• Several studies have shown that the toxins in Styrofoam containers can transfer to food and drinks, and this risk seems to be accentuated when people reheat the food while still in the container.
  • In low-income regions, domestic waste – including plastics – is often burnt for heating and/or cooking purposes, exposing largely women and children to prolonged toxic emissions.
  • Illegal disposal practices of plastics often take the form of open burning, accentuating the release of toxic gases that include furans and dioxins.
  • Research has shown that in developed as well as in developing countries, littering of plastic bags and Styrofoam containers can lead to perceived ‘welfare losses’


Economic impacts:

  • Stranded single-use plastics create visual pollution and are increasingly becoming a priority especially in countries that rely heavily on tourism as a major source of GDP, such as Small Island Developing States.
  • For instance, Asia-Pacific Economic Cooperation (APEC) estimated a $1.3 billion economic impact of marine plastics to the tourism, fishing and shipping industries in that region alone.
  • Styrofoam products present challenging recovery dynamics, making recycling – although technically possible – often financially unviable.
  • For instance, Styrofoam usually can’t be recycled locally but must instead be transported to a centralized plant.
  • In addition, 95% of Styrofoam is air, making it not cost-effective to store or ship for recycling purposes.
  • Because of the porosity of foamed plastic products, cleaning such products, which are often contaminated with food or drinks, is difficult and energy-intensive, further increasing the cost of recycling.


Way Forward:

  • Target the most problematic single-use plastics by conducting a baseline assessment to identify the most problematic single use plastics, as well as the current causes, extent and impacts of their mismanagement.
  • Consider the best actions to tackle the problem (e.g. through regulatory, economic, awareness, voluntary actions), given the country’s socio-economic standing and considering their appropriateness in addressing the specific problems identified.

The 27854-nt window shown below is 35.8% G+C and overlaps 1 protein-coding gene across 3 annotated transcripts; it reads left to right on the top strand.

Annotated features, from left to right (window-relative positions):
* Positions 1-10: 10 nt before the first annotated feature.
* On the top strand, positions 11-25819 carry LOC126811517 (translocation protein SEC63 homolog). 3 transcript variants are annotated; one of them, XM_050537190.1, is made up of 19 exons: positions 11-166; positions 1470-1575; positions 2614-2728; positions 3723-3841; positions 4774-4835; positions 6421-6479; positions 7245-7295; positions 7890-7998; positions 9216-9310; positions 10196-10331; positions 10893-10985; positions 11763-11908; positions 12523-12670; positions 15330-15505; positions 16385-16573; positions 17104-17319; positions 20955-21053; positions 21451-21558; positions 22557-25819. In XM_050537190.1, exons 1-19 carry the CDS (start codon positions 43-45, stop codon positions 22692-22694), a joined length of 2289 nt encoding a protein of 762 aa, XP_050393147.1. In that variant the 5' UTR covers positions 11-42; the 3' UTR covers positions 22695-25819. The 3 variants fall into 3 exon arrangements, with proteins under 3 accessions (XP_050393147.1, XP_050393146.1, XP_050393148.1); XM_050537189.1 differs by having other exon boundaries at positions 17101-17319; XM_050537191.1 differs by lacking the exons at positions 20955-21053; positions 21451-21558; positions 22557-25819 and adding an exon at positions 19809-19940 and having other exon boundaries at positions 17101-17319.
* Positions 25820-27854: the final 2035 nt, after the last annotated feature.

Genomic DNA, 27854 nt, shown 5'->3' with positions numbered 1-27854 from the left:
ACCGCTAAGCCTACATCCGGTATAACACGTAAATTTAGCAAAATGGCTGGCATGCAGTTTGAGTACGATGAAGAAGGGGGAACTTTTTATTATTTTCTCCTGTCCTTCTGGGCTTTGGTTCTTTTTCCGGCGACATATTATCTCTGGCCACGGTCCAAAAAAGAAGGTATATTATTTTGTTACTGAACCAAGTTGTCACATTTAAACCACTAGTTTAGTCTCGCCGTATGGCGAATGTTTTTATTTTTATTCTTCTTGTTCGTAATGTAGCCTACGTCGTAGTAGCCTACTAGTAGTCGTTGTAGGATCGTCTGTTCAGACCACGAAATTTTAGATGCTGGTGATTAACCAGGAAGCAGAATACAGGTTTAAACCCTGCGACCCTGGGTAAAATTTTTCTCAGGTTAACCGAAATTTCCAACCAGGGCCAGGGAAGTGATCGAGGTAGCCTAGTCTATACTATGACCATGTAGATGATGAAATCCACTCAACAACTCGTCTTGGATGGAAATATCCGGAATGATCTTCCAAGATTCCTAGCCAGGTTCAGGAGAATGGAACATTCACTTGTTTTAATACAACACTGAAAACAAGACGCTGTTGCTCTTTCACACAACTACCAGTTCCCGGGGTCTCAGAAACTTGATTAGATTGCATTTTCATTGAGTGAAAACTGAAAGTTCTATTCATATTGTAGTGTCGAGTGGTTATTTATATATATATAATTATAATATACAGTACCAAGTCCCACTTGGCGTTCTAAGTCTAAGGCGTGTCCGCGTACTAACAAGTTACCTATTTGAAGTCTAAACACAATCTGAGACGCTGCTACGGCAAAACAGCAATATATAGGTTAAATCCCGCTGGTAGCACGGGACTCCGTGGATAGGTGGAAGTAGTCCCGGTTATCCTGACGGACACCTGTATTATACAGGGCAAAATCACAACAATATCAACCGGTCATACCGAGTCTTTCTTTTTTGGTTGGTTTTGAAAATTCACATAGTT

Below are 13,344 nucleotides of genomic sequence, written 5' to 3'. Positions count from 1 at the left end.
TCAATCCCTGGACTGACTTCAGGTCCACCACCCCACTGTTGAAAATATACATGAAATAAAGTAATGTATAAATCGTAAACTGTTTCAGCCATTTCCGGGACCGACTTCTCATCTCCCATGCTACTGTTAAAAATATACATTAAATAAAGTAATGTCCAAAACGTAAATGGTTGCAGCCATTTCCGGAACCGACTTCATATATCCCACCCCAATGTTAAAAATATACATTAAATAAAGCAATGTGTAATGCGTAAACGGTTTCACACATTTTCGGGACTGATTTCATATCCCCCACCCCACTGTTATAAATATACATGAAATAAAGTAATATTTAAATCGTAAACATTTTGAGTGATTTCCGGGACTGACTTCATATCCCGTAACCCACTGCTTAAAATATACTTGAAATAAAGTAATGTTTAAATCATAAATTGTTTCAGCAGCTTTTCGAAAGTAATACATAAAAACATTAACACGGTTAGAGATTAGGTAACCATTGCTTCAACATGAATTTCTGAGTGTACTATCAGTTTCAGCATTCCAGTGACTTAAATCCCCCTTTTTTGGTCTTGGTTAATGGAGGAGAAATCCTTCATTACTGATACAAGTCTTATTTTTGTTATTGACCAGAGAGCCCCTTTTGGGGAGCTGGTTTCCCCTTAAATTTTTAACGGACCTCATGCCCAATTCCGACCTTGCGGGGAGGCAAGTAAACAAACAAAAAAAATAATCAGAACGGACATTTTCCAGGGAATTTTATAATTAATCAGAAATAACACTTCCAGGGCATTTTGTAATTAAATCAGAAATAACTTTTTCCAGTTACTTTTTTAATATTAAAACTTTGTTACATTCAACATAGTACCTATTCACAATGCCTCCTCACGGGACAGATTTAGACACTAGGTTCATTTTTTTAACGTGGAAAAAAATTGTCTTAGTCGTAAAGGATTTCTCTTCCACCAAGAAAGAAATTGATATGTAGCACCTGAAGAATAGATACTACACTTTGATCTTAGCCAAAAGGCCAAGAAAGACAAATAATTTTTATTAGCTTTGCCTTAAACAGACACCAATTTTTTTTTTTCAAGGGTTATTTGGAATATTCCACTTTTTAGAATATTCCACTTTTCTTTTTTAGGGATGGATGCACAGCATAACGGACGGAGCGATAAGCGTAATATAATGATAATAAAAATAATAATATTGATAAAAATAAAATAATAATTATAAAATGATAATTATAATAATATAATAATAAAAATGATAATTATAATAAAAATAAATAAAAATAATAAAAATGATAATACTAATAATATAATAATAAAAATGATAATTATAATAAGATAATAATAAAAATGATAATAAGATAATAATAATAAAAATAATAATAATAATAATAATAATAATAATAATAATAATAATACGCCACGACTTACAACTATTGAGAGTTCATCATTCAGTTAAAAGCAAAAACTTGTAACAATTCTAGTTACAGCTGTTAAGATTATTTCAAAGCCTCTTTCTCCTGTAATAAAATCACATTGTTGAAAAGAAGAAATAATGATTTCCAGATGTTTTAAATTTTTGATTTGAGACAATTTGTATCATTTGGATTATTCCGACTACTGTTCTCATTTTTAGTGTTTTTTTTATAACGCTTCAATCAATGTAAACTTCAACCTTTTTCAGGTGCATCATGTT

• Assess the potential social, economic and environmental impacts (positive and negative) of the preferred short-listed instruments/actions. How will the poor be affected? What impact will the preferred course of action have on different sectors and industries?
  • Identify and engage key stakeholder groups – retailers, consumers, industry representatives, local government, manufacturers, civil society, environmental groups, tourism associations – to ensure broad buy-in. Evidence-based studies are also necessary to defeat opposition from the plastics industry.
  • Raise public awareness about the harm caused by single-used plastics. Clearly explain the decision and any punitive measures that will follow.
  • Promote alternatives. Before the ban or levy comes into force, assess the availability of alternatives. Ensure that the preconditions for their uptake in the market are in place. Provide economic incentives to encourage the uptake of eco-friendly and fit-for-purpose alternatives that do not cause more harm. Support can include tax rebates, research and development funds, technology incubation, public-private partnerships, and support to projects that recycle single-use items and turn waste into a resource that can be used again. Reduce or abolish taxes on the import of materials used to make alternatives.
  • Provide incentives to industry by introducing tax rebates or other conditions to support its transition. Governments will face resistance from the plastics industry, including importers and distributors of plastic packaging. Give them time to adapt.
  • Use revenues collected from taxes or levies on single-use plastics to maximize the public good. Support environmental projects or boost local recycling with the funds. Create jobs in the plastic recycling sector with seed funding.
  • Enforce the measure chosen effectively, by making sure that there is clear allocation of roles and responsibilities.
  • Monitor and adjust the chosen measure if necessary and update the public on progress.